Israel’s Religious-Music Revolution Can Bring It Closer to the Diaspora

Last week, the annual piyyut festival took place at the National Library in Jerusalem, drawing a large crowd and some of the country’s most popular musical acts. Originally meaning “liturgical poem,” piyyut has come to refer to musical performances of these poems, or variations of them, which have now become an element of the Israeli popular-music scene. Yossi Klein Halevi explains the significance of this genre’s success:

Piyyut has become not just part of the Israeli musical mainstream but the basis for the most creative and original expressions of indigenous Israeli music—the meeting point of East and West, religious and secular, even Jewish and Muslim.

That ingathering was on full display on stage—beginning with the extraordinary Firqat Alnoor Orchestra, led by a ḥaredi Jew and bringing together men and women from across different faiths to play Jewish and Muslim devotional music. [It] performed an Arabic-style version of the “Sticker Song,” [by Israel’s best-known hip-hop group, Hadag Naḥash].

Shaanan Street of Hadag Naḥash [then] sang a hip-hop version of an Ashkenazi melody to the prayer, “Who is like You, Adonai?” which led effortlessly into the closing prayer of the Mizraḥi Yom Kippur Service, El Nora Alilah: “God of awe, God of might/ Pardon us in this final hour/ Before the closing of the gate.”

Pre-state Zionist music, followed by popular Israeli music in its formative years, was the carrier of the ethos of the “new Hebrew man,” divorced from 2,000 years of Diaspora life. By contrast, the new Israeli music, inspired by piyyut, is the carrier of the re-Judaization of Israeli culture. The implicit message of the old Israeli music to Diaspora Jews was: this does not belong to you, only to those who live here. The message of the new Israeli music is exactly the opposite.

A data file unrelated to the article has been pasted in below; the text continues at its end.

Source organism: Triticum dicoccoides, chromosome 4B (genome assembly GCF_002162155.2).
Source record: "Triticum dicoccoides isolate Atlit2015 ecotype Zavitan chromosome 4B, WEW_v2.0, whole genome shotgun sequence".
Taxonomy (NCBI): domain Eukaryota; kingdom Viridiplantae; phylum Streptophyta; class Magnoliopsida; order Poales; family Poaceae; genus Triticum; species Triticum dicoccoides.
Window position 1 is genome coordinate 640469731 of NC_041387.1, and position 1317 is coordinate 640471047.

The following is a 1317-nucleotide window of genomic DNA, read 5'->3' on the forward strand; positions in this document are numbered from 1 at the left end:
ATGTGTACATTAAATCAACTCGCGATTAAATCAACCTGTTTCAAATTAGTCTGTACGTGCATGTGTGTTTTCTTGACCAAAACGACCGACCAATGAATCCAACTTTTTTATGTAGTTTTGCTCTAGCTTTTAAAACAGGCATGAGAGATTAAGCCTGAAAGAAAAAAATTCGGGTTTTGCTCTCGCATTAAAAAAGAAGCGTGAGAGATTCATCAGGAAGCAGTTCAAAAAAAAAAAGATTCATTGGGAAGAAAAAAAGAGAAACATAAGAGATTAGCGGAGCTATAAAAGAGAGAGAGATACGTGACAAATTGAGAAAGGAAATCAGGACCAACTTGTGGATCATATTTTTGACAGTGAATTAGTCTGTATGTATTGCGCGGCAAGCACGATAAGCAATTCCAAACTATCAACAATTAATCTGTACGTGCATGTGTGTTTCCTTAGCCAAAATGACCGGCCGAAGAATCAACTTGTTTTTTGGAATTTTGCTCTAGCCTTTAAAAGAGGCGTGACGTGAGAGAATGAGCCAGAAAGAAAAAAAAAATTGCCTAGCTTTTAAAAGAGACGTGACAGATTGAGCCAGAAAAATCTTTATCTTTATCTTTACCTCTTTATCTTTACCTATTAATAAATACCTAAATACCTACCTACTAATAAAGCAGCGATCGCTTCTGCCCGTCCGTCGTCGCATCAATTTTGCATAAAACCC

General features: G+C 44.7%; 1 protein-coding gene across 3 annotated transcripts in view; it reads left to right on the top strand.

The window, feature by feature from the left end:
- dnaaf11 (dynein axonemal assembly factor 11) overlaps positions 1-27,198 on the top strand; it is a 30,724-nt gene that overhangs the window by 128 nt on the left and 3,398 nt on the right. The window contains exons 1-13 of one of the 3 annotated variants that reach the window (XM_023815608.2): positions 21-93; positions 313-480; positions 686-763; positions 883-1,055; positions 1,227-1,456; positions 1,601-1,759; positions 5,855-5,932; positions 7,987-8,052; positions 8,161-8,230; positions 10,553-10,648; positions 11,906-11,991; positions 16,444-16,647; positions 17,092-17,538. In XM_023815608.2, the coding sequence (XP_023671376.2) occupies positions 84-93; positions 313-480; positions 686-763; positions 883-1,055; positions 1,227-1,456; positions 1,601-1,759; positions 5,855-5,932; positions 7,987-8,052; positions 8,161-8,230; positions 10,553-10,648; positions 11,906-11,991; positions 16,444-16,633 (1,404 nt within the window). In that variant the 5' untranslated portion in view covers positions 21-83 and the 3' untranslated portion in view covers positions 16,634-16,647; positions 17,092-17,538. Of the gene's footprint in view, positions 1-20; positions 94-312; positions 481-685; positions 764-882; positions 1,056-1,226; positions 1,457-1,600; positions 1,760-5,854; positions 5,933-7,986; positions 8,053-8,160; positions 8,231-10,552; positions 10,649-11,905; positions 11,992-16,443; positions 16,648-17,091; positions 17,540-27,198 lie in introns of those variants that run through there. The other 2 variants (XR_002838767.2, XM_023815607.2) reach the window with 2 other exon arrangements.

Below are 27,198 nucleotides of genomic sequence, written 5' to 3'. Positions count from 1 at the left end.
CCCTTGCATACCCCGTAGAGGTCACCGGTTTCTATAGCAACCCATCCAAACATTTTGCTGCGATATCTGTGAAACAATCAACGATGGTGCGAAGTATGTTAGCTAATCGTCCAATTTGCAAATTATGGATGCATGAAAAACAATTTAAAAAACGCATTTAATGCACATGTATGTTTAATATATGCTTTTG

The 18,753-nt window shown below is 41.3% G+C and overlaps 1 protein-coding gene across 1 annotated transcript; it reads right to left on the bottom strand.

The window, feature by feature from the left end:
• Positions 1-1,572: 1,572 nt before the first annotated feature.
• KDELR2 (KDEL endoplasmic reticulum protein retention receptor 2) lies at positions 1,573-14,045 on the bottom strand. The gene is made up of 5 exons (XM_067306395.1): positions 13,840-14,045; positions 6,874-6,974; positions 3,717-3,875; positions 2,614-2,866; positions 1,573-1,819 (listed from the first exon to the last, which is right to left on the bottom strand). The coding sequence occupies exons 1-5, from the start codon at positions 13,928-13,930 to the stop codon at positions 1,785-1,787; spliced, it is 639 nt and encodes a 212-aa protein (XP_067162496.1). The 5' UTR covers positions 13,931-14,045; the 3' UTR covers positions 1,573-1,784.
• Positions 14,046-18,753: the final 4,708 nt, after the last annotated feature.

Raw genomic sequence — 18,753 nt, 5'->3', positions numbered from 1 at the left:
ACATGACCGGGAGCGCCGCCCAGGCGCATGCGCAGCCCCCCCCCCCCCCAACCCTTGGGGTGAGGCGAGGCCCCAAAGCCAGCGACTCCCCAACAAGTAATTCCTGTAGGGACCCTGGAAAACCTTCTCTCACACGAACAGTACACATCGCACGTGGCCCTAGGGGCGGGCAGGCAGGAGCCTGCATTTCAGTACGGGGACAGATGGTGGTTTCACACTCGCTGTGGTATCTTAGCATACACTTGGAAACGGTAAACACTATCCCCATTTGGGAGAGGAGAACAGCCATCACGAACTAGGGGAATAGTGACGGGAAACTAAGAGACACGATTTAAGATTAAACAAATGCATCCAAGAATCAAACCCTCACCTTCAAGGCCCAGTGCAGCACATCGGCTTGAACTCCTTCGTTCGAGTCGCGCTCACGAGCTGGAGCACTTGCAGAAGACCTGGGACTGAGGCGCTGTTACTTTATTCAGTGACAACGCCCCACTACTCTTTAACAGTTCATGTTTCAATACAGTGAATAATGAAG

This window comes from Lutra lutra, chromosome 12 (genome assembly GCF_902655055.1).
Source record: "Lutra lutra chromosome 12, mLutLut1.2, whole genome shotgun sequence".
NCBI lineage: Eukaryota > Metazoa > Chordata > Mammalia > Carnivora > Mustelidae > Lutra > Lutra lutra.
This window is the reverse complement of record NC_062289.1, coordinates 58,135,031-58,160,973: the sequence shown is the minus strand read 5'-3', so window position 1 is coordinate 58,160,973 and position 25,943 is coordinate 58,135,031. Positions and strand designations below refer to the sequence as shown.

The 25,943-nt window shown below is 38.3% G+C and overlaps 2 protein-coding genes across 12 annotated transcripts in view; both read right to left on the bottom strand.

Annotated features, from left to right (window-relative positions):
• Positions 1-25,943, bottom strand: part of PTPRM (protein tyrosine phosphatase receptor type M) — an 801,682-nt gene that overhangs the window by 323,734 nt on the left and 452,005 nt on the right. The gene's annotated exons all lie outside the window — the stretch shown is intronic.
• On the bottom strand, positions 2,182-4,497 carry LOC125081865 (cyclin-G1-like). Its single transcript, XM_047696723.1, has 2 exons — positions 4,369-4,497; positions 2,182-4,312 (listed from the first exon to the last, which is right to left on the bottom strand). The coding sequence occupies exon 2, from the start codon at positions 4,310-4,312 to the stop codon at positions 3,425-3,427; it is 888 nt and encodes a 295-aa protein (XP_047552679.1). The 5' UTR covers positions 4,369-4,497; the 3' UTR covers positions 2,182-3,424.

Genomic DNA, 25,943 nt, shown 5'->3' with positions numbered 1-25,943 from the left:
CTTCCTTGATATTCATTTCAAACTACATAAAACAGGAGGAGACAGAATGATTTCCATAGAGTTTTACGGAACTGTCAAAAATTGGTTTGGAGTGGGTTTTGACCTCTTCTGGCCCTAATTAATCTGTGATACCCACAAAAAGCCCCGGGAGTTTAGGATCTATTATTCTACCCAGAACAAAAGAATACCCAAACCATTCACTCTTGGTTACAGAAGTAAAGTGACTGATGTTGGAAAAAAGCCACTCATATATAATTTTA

Read more at Times of Israel

More about: Israel and the Diaspora, Israeli music, Jewish music

Iran’s Options for Revenge on Israel

On April 1, an Israeli airstrike on Damascus killed three Iranian generals, one of whom was the seniormost Iranian commander in the region. The IDF has been targeting Iranian personnel and weaponry in Syria for over a decade, but the killing of such a high-ranking figure raises the stakes significantly. In the past several days, Israelis have received a number of warnings both from the press and from the home-front command to ready themselves for retaliatory attacks. Jonathan Spyer considers what shape that attack might take:

Tehran has essentially four broad options. It could hit an Israeli or Jewish facility overseas using either Iranian state forces (option one), or proxies (option two). . . . Then there’s the third option: Tehran could also direct its proxies to strike Israel directly. . . . Finally, Iran could strike Israeli soil directly (option four). It is the riskiest option for Tehran, and would be likely to precipitate open war between the regime and Israel.

Tehran will consider all four options carefully. It has failed to retaliate in kind for a number of high-profile assassinations of its operatives in recent years. . . . A failure to respond, or staging too small a response, risks conveying a message of weakness. Iran usually favors using proxies over staging direct attacks. In an unkind formulation common in Israel, Tehran is prepared to “fight to the last Arab.”

Read more at Spectator

More about: Iran, Israeli Security, Syria